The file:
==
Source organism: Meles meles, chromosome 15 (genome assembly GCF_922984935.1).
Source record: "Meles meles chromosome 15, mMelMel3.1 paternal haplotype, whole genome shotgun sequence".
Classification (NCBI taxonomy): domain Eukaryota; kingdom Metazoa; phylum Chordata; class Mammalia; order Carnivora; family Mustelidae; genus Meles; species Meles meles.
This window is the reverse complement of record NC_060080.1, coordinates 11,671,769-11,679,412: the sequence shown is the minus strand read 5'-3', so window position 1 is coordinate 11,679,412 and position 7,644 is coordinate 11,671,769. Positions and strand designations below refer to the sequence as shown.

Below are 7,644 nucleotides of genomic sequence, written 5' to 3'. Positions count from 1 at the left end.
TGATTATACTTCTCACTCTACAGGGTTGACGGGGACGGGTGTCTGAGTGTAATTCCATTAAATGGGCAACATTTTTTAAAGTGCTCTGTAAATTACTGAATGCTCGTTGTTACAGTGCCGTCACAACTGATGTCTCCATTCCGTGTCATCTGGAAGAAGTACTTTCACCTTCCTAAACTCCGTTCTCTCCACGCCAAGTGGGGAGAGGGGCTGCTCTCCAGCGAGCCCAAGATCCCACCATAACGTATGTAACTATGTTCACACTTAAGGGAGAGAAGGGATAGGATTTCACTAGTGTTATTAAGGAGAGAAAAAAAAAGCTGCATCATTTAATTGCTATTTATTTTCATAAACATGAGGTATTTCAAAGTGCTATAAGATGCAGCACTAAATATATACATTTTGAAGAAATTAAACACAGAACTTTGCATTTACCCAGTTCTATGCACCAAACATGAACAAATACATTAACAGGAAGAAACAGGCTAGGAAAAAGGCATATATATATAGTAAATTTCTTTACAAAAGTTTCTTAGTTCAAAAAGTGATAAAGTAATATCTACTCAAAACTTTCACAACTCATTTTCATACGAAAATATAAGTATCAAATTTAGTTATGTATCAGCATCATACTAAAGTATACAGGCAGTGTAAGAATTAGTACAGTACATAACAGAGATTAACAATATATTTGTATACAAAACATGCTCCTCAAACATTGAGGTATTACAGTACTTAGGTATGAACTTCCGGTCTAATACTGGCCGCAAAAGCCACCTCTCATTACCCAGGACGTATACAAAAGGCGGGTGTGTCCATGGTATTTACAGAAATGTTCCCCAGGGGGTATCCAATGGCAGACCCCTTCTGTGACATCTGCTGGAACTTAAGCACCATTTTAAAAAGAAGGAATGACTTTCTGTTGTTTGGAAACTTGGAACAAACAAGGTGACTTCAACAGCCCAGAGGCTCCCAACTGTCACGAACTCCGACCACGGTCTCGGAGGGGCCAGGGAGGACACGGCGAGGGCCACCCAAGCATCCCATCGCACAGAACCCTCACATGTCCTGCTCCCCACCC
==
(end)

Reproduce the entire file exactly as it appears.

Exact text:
Source organism: Meles meles, chromosome 15 (genome assembly GCF_922984935.1).
Source record: "Meles meles chromosome 15, mMelMel3.1 paternal haplotype, whole genome shotgun sequence".
Classification (NCBI taxonomy): domain Eukaryota; kingdom Metazoa; phylum Chordata; class Mammalia; order Carnivora; family Mustelidae; genus Meles; species Meles meles.
This window is the reverse complement of record NC_060080.1, coordinates 11,671,769-11,679,412: the sequence shown is the minus strand read 5'-3', so window position 1 is coordinate 11,679,412 and position 7,644 is coordinate 11,671,769. Positions and strand designations below refer to the sequence as shown.

Below are 7,644 nucleotides of genomic sequence, written 5' to 3'. Positions count from 1 at the left end.
TGATTATACTTCTCACTCTACAGGGTTGACGGGGACGGGTGTCTGAGTGTAATTCCATTAAATGGGCAACATTTTTTAAAGTGCTCTGTAAATTACTGAATGCTCGTTGTTACAGTGCCGTCACAACTGATGTCTCCATTCCGTGTCATCTGGAAGAAGTACTTTCACCTTCCTAAACTCCGTTCTCTCCACGCCAAGTGGGGAGAGGGGCTGCTCTCCAGCGAGCCCAAGATCCCACCATAACGTATGTAACTATGTTCACACTTAAGGGAGAGAAGGGATAGGATTTCACTAGTGTTATTAAGGAGAGAAAAAAAAAGCTGCATCATTTAATTGCTATTTATTTTCATAAACATGAGGTATTTCAAAGTGCTATAAGATGCAGCACTAAATATATACATTTTGAAGAAATTAAACACAGAACTTTGCATTTACCCAGTTCTATGCACCAAACATGAACAAATACATTAACAGGAAGAAACAGGCTAGGAAAAAGGCATATATATATAGTAAATTTCTTTACAAAAGTTTCTTAGTTCAAAAAGTGATAAAGTAATATCTACTCAAAACTTTCACAACTCATTTTCATACGAAAATATAAGTATCAAATTTAGTTATGTATCAGCATCATACTAAAGTATACAGGCAGTGTAAGAATTAGTACAGTACATAACAGAGATTAACAATATATTTGTATACAAAACATGCTCCTCAAACATTGAGGTATTACAGTACTTAGGTATGAACTTCCGGTCTAATACTGGCCGCAAAAGCCACCTCTCATTACCCAGGACGTATACAAAAGGCGGGTGTGTCCATGGTATTTACAGAAATGTTCCCCAGGGGGTATCCAATGGCAGACCCCTTCTGTGACATCTGCTGGAACTTAAGCACCATTTTAAAAAGAAGGAATGACTTTCTGTTGTTTGGAAACTTGGAACAAACAAGGTGACTTCAACAGCCCAGAGGCTCCCAACTGTCACGAACTCCGACCACGGTCTCGGAGGGGCCAGGGAGGACACGGCGAGGGCCACCCAAGCATCCCATCGCACAGAACCCTCACATGTCCTGCTCCCCACCC